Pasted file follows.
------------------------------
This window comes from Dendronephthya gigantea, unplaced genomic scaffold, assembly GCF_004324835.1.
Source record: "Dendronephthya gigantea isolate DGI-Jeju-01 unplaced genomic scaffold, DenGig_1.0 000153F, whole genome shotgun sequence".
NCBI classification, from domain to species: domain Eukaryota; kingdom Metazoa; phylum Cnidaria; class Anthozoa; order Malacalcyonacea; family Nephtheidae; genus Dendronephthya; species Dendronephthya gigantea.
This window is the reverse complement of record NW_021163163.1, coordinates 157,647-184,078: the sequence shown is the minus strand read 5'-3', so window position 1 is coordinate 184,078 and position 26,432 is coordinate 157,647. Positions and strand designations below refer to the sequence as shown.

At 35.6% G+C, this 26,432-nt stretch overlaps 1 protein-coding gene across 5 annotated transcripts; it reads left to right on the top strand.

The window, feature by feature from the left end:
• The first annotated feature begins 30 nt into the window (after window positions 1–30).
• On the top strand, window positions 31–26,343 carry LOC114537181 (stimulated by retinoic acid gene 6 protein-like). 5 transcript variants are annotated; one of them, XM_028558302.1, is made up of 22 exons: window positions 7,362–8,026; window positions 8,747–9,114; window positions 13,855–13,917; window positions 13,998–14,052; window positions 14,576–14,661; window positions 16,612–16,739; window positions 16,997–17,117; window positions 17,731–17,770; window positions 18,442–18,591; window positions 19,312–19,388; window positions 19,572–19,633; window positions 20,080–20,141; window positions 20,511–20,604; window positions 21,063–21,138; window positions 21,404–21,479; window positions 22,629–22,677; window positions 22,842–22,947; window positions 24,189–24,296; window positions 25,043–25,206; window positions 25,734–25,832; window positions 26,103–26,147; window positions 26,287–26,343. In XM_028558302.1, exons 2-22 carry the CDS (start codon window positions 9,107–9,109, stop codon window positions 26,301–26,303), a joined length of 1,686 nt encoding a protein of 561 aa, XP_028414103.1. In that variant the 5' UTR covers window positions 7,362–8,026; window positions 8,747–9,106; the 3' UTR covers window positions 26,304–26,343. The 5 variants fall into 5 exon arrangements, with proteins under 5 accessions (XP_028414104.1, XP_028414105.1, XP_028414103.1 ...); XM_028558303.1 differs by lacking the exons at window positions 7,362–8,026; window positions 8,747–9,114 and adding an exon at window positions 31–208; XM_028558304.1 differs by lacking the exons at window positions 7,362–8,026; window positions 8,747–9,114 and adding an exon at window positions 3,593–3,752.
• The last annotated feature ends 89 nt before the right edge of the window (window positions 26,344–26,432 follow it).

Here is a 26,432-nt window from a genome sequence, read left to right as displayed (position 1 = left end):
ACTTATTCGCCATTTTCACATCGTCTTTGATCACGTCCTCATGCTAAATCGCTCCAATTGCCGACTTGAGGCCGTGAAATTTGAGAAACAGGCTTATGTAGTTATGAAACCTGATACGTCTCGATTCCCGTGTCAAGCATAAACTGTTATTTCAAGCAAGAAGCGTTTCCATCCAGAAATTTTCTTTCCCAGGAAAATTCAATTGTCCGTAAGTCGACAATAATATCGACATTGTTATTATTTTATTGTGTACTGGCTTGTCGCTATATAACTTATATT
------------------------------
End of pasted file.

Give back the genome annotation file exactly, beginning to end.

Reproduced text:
This window comes from Dendronephthya gigantea, unplaced genomic scaffold, assembly GCF_004324835.1.
Source record: "Dendronephthya gigantea isolate DGI-Jeju-01 unplaced genomic scaffold, DenGig_1.0 000153F, whole genome shotgun sequence".
NCBI classification, from domain to species: domain Eukaryota; kingdom Metazoa; phylum Cnidaria; class Anthozoa; order Malacalcyonacea; family Nephtheidae; genus Dendronephthya; species Dendronephthya gigantea.
This window is the reverse complement of record NW_021163163.1, coordinates 157,647-184,078: the sequence shown is the minus strand read 5'-3', so window position 1 is coordinate 184,078 and position 26,432 is coordinate 157,647. Positions and strand designations below refer to the sequence as shown.

At 35.6% G+C, this 26,432-nt stretch overlaps 1 protein-coding gene across 5 annotated transcripts; it reads left to right on the top strand.

The window, feature by feature from the left end:
• The first annotated feature begins 30 nt into the window (after window positions 1–30).
• On the top strand, window positions 31–26,343 carry LOC114537181 (stimulated by retinoic acid gene 6 protein-like). 5 transcript variants are annotated; one of them, XM_028558302.1, is made up of 22 exons: window positions 7,362–8,026; window positions 8,747–9,114; window positions 13,855–13,917; window positions 13,998–14,052; window positions 14,576–14,661; window positions 16,612–16,739; window positions 16,997–17,117; window positions 17,731–17,770; window positions 18,442–18,591; window positions 19,312–19,388; window positions 19,572–19,633; window positions 20,080–20,141; window positions 20,511–20,604; window positions 21,063–21,138; window positions 21,404–21,479; window positions 22,629–22,677; window positions 22,842–22,947; window positions 24,189–24,296; window positions 25,043–25,206; window positions 25,734–25,832; window positions 26,103–26,147; window positions 26,287–26,343. In XM_028558302.1, exons 2-22 carry the CDS (start codon window positions 9,107–9,109, stop codon window positions 26,301–26,303), a joined length of 1,686 nt encoding a protein of 561 aa, XP_028414103.1. In that variant the 5' UTR covers window positions 7,362–8,026; window positions 8,747–9,106; the 3' UTR covers window positions 26,304–26,343. The 5 variants fall into 5 exon arrangements, with proteins under 5 accessions (XP_028414104.1, XP_028414105.1, XP_028414103.1 ...); XM_028558303.1 differs by lacking the exons at window positions 7,362–8,026; window positions 8,747–9,114 and adding an exon at window positions 31–208; XM_028558304.1 differs by lacking the exons at window positions 7,362–8,026; window positions 8,747–9,114 and adding an exon at window positions 3,593–3,752.
• The last annotated feature ends 89 nt before the right edge of the window (window positions 26,344–26,432 follow it).

Here is a 26,432-nt window from a genome sequence, read left to right as displayed (position 1 = left end):
ACTTATTCGCCATTTTCACATCGTCTTTGATCACGTCCTCATGCTAAATCGCTCCAATTGCCGACTTGAGGCCGTGAAATTTGAGAAACAGGCTTATGTAGTTATGAAACCTGATACGTCTCGATTCCCGTGTCAAGCATAAACTGTTATTTCAAGCAAGAAGCGTTTCCATCCAGAAATTTTCTTTCCCAGGAAAATTCAATTGTCCGTAAGTCGACAATAATATCGACATTGTTATTATTTTATTGTGTACTGGCTTGTCGCTATATAACTTATATT